On Tuesday 30 August, WaterLex attended a session on measuring and valuing social impact. The event touched on the subject of the impact created by organisations working in the water sector and presented a tool developed by the World Business Council for Sustainable Development (WBCSD) called the Social Capital Protocol. The aim of this tool is to provide a harmonized framework for measuring impact in a currently heavily fragmented field.
Measuring social impact is paramount because it allows companies and organisations to understand where and why they have made a difference and to guide their future actions.
WaterLex is currently in the scoping phase of a project that would measure how a human rights based approach to the implementation of SDG 6 (and the other water-related SDGs) would positively affect jobs and job creation in the water sector and be a driver of green growth. This session on measuring and valuing impact was therefore of great importance to our team members working on the project.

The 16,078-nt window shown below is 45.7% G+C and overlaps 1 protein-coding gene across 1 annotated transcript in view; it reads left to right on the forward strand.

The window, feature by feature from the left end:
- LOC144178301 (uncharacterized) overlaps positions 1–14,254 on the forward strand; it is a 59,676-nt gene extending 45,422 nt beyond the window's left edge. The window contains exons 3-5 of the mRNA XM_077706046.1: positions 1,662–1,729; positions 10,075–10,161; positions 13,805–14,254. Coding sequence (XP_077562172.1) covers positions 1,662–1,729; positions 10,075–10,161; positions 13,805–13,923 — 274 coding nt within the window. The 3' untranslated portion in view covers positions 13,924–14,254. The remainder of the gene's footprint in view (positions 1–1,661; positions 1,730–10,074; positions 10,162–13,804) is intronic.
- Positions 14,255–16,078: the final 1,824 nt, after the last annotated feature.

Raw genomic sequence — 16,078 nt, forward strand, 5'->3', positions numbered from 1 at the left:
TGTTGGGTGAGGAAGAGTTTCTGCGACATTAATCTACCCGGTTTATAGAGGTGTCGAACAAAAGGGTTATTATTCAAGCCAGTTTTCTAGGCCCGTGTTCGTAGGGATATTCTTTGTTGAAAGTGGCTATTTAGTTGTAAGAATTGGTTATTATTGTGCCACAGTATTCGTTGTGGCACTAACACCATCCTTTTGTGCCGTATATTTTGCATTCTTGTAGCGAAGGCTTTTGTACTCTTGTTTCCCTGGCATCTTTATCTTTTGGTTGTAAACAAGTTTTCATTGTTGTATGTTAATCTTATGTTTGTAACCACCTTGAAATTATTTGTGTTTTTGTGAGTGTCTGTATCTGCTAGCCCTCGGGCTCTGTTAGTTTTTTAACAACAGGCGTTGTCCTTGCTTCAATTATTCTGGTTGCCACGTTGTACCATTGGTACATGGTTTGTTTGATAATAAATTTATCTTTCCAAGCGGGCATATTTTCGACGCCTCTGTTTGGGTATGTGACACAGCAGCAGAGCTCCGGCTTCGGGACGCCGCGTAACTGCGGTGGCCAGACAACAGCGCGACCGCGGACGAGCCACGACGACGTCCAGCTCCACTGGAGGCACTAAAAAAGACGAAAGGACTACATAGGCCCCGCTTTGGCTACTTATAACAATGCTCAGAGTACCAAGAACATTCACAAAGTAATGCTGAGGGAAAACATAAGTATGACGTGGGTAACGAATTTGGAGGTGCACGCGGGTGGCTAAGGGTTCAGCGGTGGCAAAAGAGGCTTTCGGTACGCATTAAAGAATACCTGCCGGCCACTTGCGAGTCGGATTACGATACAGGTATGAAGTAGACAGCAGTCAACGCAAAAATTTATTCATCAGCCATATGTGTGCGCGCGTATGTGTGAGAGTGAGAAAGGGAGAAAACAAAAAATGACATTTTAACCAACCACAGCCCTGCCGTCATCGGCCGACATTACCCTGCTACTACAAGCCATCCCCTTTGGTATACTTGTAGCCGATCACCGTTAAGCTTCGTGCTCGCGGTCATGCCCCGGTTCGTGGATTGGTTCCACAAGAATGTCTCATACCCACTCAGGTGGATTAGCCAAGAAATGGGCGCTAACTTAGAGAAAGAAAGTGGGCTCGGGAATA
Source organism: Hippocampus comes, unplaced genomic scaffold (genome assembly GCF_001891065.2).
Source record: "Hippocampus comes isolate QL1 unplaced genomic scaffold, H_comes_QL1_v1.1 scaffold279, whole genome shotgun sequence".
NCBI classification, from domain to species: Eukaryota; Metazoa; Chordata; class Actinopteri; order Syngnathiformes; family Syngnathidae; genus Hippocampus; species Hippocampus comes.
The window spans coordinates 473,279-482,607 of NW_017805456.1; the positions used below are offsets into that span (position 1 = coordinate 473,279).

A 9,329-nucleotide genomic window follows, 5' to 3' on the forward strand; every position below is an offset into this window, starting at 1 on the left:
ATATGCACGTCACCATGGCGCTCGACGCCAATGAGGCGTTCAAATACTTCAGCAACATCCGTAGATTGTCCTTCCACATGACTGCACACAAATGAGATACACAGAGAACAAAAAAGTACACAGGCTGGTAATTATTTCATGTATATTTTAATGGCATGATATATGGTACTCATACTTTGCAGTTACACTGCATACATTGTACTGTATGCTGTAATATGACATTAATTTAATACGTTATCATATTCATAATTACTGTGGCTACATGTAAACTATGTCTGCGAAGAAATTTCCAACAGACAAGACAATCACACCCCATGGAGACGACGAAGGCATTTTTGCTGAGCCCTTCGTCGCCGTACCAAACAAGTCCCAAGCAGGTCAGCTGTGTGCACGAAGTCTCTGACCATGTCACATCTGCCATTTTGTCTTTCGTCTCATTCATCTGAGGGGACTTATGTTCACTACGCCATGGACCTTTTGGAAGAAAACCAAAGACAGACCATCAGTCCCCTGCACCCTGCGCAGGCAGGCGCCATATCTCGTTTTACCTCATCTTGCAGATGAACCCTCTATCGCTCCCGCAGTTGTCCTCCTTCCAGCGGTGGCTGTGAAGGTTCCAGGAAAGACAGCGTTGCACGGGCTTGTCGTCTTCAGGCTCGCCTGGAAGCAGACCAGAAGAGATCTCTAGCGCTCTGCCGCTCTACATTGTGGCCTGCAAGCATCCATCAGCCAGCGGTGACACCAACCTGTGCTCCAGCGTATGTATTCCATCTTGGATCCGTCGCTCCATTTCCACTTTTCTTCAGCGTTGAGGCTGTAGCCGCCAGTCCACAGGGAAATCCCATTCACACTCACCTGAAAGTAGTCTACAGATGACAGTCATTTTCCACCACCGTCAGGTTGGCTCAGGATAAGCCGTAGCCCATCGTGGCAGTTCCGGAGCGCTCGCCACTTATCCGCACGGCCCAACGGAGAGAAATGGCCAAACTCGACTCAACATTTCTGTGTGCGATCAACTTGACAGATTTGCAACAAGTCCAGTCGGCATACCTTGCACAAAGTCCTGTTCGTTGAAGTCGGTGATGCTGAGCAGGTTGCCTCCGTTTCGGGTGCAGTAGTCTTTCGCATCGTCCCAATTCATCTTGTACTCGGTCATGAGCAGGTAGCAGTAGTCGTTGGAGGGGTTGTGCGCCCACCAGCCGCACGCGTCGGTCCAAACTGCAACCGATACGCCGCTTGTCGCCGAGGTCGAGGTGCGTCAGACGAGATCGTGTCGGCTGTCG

In the afternoon, a session convened by UN-Water looked at the monitoring of SDG 6. Johan Gély of the Swiss Agency for Development and Cooperation explained that monitoring is crucial to the creation of political leadership in the water sector. Up-to-date information allows for good decision-making processes and ensures that investments are targeted towards the right people in the right place.
UN-Water presented the several tools that the organisation has developed to help with the monitoring of the targets contained in SDG 6.
Representatives of Senegal and Uganda then made interventions about their impressions on the first stages of the implementation of those tools in their respective countries. Both said that monitoring could lead to more political commitment which would then allow the water sector to access more resources for the implementation of the SDGs. They also noted that the data are usually very scattered and that the UN-Water tools for monitoring could help build a more comprehensive database to analyse and monitor progress.
For more information:
info (at) waterlex.org